On the other end of the spectrum, we have Henri Matisse’s vividly colored interiors, which have incorporated windows on numerous occasions. Some of these works were made during his time at Collioure, on the Mediterranean coast of southern France, a place which soothed his depression with its vitality and vivid colors. Here, windows take on a metaphorical symbolism as windows to the soul, reflecting the emotional intensity with which the artist responded to the landscape before him.

Open Window, Collioure (1905)
oil on canvas, 55.3 x 46cm
Click for larger image

Open Window, Collioure is one such example which promises an escape from the banality of our everyday life. With the casements of the balcony thrown wide open, Matisse beckons us towards the window which looks out onto the idyllic scene of a small fishing port. All four sides of the window are present, presenting the window as an entity in the composition. In contrast with the implied rapidity of the textured brushstrokes, the composition is actually highly orchestrated. We may observe several pairs of complementary colors, such as the warm orange and reds of the flowers, pots and walls alongside the cool blues of the wall and harbor, and the swaths of green and fuchsia opposite each other on the wall nearest to us, echoed in the window panes of the casements. These strategically placed colors guide our eyes across the canvas in a zigzag motion from the walls to the window. While the thick brushstrokes and bright colors appear energetic and convey excitement, the repetition of geometric frames within the painting emphasizes their verticality and gives the painting a sense of structure. These contrasting elements – along with the depiction of an unobstructed view and his bold color palette, come together to form a psychological mirror, which reflects the liberation and contentment Matisse felt while staying on the Mediterranean coast, which the window was a portal to.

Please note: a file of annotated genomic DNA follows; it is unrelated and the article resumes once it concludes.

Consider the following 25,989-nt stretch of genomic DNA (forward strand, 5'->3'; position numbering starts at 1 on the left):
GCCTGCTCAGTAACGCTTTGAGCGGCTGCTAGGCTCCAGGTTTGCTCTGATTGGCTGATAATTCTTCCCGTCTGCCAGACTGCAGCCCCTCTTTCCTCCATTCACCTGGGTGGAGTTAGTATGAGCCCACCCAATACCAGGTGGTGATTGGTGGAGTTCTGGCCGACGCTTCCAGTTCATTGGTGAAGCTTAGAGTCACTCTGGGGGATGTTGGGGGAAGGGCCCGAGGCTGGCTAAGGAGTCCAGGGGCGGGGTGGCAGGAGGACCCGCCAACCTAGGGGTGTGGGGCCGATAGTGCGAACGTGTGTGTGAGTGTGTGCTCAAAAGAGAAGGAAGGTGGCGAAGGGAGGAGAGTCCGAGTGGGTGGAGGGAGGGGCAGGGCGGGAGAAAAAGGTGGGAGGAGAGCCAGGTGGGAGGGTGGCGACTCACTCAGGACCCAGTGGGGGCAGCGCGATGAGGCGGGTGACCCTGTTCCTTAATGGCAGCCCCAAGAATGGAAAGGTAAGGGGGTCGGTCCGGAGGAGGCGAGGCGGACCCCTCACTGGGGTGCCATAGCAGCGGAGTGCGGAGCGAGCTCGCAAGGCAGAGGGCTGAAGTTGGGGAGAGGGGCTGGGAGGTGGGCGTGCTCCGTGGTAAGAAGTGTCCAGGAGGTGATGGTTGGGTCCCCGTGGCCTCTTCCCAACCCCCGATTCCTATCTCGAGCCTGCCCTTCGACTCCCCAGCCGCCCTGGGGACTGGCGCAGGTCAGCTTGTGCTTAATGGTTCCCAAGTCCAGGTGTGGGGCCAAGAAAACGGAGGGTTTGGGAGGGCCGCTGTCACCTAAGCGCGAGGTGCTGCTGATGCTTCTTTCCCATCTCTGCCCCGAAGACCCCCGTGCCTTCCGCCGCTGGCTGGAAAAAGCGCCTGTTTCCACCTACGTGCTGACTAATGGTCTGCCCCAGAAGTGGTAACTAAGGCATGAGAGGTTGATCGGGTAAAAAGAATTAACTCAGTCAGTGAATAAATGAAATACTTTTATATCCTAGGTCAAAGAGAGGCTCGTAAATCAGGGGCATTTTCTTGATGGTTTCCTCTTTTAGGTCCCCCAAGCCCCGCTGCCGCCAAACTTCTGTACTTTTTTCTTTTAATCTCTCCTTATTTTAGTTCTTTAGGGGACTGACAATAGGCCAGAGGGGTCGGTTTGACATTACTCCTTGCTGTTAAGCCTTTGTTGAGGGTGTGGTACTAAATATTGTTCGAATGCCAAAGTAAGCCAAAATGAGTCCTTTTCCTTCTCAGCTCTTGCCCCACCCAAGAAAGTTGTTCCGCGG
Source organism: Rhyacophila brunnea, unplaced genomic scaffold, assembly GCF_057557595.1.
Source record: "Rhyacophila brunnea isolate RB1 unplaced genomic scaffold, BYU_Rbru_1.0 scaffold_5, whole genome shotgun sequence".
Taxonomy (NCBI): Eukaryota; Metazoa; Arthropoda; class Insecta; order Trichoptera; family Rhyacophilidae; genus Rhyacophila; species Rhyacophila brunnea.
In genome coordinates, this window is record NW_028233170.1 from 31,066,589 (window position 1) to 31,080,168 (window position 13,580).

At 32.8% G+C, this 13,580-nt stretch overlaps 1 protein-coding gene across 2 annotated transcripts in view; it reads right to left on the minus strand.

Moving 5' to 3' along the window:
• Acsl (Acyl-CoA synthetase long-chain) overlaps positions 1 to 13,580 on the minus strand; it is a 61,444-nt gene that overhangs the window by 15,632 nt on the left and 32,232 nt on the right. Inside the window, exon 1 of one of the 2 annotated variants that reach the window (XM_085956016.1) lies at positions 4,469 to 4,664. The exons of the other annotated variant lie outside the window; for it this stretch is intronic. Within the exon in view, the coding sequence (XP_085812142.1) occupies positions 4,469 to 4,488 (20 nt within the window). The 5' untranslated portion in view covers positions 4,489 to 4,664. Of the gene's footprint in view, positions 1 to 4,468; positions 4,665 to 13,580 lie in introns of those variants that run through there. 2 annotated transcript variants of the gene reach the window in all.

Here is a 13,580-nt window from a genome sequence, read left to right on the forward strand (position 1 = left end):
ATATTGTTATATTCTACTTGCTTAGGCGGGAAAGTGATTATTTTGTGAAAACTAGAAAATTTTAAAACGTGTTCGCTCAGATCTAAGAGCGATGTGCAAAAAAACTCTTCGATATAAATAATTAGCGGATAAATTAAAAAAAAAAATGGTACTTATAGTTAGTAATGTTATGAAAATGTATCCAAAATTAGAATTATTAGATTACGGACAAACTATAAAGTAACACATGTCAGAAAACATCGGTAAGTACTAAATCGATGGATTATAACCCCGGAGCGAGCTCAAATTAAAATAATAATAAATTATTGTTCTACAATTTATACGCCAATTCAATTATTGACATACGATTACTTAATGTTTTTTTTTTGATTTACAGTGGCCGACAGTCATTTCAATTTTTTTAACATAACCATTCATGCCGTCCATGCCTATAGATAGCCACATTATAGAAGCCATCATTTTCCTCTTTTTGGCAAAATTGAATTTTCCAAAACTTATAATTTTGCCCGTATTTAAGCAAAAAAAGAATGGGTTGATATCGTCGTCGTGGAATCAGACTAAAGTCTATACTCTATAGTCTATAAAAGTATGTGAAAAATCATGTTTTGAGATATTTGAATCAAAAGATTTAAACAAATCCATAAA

Moving forward to the present, windows have become a symbol synonymous with our built environment and have been used by artists to comment on urban decay. Fragments (2012) by Chinese contemporary artist Yuan Yuan comprises a triptych of three window panes sealed shut, frosted and broken, with the paintwork of its wooden frame peeling.

Fragments 《碎片》(2012) oil on canvas, 132 x 150c,

Click for larger image – refer to pg 105/123

The patchwork of different textures and patterns of the window panes suggests human intervention before we, together with the artist, stumbled upon this particular window. Inspired by his time at Guizhou province, the window resembles the stained glass of churches — the result of dwellers filling the panes with scrap material to keep the rain out. As much as these windows protect the dwellers from the elements, they also prevent us from viewing the interior, imbuing the painting with a sense of secrecy. The clumsy attempts to mend the broken window also bring to mind the process of ageing that accompanies the passing of time, further emphasized by the life-sized windows which allows us to observe microscopic details of every element, as if we were peering through an actual window. While the window panes may be a patchwork of varied colors, on looking closer, they reveal mosaic-like patterns which reflect the concept of ‘repetition’ — a frequent occurrence in Yuan’s work.